With all that said the three new endpoints that were feature complete as of yesterday are: Tag Followings, Aspects, and Reshares.
After a week of distractions I finally have a new update on the progress. We’ve successfully merged all the work done to date into the one main API branch and are now working on new features moving forward. The first feature we have completed with full tests and test harness interaction is the ability to manage and work with the user’s followed tags. So we have the full post lifecycle from before, and now tags done but not merged into the main branch yet.
The merging of the various side branches into the main branch is coming along. Because this isn’t being done as a primary job there is a bit of an expected delay between the pull request (PR) being generated and the branch being merged in. This is giving me the opportunity to work on other features on Diaspora though. The process is going along much faster than I expected it to, which is good. At this point we have merged the Likes, Comments, and Post Endpoints together. The PR on the Post Endpoint is now queued up however all of those changes exist in one branch. What that means is that I was able to perform a full Post life cycle test using the test harness. This means that we have an external application talking through the API and doing the following for a user:
- Creating a post
- Querying for the post and printing out it’s data
- Adding a comment to the post
- Liking to the post
- Printing out the comments and who liked the post
- Deleting their comment on a post
- Unliking a post
- Deleting a post
This is a very important step. Follow additional progress on the API Progress Google Sheet.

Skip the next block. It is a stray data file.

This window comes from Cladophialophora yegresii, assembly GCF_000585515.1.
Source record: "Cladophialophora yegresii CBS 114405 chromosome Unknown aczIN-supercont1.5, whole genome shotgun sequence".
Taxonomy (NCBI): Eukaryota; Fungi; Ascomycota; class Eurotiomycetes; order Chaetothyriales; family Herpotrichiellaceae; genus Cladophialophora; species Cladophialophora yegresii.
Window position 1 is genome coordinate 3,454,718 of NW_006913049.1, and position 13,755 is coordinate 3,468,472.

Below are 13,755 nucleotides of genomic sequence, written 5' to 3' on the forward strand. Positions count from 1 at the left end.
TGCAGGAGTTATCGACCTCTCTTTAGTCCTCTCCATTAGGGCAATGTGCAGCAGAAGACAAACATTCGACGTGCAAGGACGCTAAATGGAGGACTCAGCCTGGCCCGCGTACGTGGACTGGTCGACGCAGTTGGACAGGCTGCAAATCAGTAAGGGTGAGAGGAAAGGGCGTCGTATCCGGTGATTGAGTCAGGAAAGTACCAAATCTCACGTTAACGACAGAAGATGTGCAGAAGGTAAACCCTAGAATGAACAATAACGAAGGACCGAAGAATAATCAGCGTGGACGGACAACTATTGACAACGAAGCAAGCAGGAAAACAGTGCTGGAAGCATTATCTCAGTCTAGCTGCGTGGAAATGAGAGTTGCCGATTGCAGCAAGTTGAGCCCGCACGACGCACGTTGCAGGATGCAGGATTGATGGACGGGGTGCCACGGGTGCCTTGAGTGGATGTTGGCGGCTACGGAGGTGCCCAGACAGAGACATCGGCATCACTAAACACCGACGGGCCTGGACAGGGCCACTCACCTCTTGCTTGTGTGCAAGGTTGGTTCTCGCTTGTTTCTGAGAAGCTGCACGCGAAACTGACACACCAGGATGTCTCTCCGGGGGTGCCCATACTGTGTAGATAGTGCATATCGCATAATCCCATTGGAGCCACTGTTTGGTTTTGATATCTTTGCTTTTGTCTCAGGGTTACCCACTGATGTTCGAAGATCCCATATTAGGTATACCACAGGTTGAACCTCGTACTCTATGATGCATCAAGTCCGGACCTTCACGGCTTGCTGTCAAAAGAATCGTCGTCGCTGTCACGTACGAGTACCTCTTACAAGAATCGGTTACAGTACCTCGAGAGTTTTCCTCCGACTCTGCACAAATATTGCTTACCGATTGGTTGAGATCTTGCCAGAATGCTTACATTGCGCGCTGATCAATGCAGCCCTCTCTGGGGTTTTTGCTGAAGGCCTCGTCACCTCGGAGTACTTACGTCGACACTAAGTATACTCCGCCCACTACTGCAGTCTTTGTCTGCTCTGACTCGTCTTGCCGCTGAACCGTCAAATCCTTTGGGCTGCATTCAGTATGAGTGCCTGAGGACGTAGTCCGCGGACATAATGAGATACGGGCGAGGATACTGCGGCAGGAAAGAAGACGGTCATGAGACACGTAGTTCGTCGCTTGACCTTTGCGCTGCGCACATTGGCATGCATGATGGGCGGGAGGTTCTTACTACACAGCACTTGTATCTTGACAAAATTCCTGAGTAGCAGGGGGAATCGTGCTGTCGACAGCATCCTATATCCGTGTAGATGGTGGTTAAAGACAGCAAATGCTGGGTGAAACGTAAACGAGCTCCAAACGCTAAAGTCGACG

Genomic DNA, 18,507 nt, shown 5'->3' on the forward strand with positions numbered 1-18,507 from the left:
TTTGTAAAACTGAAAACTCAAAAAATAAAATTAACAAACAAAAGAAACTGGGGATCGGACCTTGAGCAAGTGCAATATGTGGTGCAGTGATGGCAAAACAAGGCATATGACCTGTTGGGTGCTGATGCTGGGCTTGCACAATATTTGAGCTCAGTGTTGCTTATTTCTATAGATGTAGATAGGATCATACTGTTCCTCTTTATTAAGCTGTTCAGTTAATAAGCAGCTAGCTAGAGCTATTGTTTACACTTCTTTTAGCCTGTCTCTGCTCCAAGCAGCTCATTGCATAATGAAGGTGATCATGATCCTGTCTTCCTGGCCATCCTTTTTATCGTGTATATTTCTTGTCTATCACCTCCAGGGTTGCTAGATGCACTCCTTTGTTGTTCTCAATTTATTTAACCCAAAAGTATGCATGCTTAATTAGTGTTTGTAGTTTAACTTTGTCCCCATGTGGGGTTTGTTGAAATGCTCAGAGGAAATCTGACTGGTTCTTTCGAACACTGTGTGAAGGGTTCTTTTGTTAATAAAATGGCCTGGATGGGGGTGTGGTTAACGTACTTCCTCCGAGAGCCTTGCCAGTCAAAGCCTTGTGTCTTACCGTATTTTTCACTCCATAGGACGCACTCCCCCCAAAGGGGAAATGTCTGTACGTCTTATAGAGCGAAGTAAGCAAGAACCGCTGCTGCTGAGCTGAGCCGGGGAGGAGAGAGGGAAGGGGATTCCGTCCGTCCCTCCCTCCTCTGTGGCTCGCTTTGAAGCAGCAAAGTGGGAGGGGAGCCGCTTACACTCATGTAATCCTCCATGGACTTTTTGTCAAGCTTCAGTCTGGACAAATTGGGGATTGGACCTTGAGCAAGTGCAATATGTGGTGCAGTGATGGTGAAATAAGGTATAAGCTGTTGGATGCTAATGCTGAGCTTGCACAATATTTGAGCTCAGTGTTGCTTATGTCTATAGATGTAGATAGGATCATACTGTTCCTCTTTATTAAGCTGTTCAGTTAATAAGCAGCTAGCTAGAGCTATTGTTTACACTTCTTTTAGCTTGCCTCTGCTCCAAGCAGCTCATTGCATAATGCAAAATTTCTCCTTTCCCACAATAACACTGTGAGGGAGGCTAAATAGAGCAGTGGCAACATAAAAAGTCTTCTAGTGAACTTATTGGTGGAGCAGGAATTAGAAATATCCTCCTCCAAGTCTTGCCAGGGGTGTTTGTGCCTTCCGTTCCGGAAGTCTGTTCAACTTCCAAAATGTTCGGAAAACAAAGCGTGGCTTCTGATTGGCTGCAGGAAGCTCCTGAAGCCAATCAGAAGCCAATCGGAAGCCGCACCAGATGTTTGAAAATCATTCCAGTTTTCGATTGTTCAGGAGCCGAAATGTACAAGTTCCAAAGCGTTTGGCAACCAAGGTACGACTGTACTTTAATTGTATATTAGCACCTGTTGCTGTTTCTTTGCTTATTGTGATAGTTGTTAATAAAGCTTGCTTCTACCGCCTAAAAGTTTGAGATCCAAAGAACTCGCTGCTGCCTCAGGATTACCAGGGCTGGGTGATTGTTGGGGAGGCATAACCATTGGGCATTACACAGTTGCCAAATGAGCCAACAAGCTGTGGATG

It’s been a few days since I’ve been able to put some real time into Diaspora development but I’m back today. Being back home from travel too means I can finally get past the blockers on the other branches. I’ve actually gotten all of the branches I had been developing on to feature complete status, with full tests, and the test harness fully coded against it. That means that through the API one can complete the entire Post, Comment, Like, etc. lifecycle for posts with all data types (regular, Photos, Polls, location, etc). Conversations are also feature complete with full test harness as well. Streams are also complete, however I haven’t tested with sufficient post volumes to test paging behavior. Now it’s going to be the trick of getting past the tech debt of getting them merged together into the API branch. Hopefully that’ll come in the next day or two. I’m going to spend some time doing other Diaspora stuff besides that as I work through those pieces as well. As always follow the progress on the API Progress Google Sheet. After the merge I’ll be moving on to the Tags Endpoint, the first endpoint that is a full from scratch development for me.
- Fully feature complete endpoints with full external test harness interaction completed are: Comments, Conversations, Likes, Posts, and Streams (except for paging behavior).
- Ready for merging of the side branches into the main API branch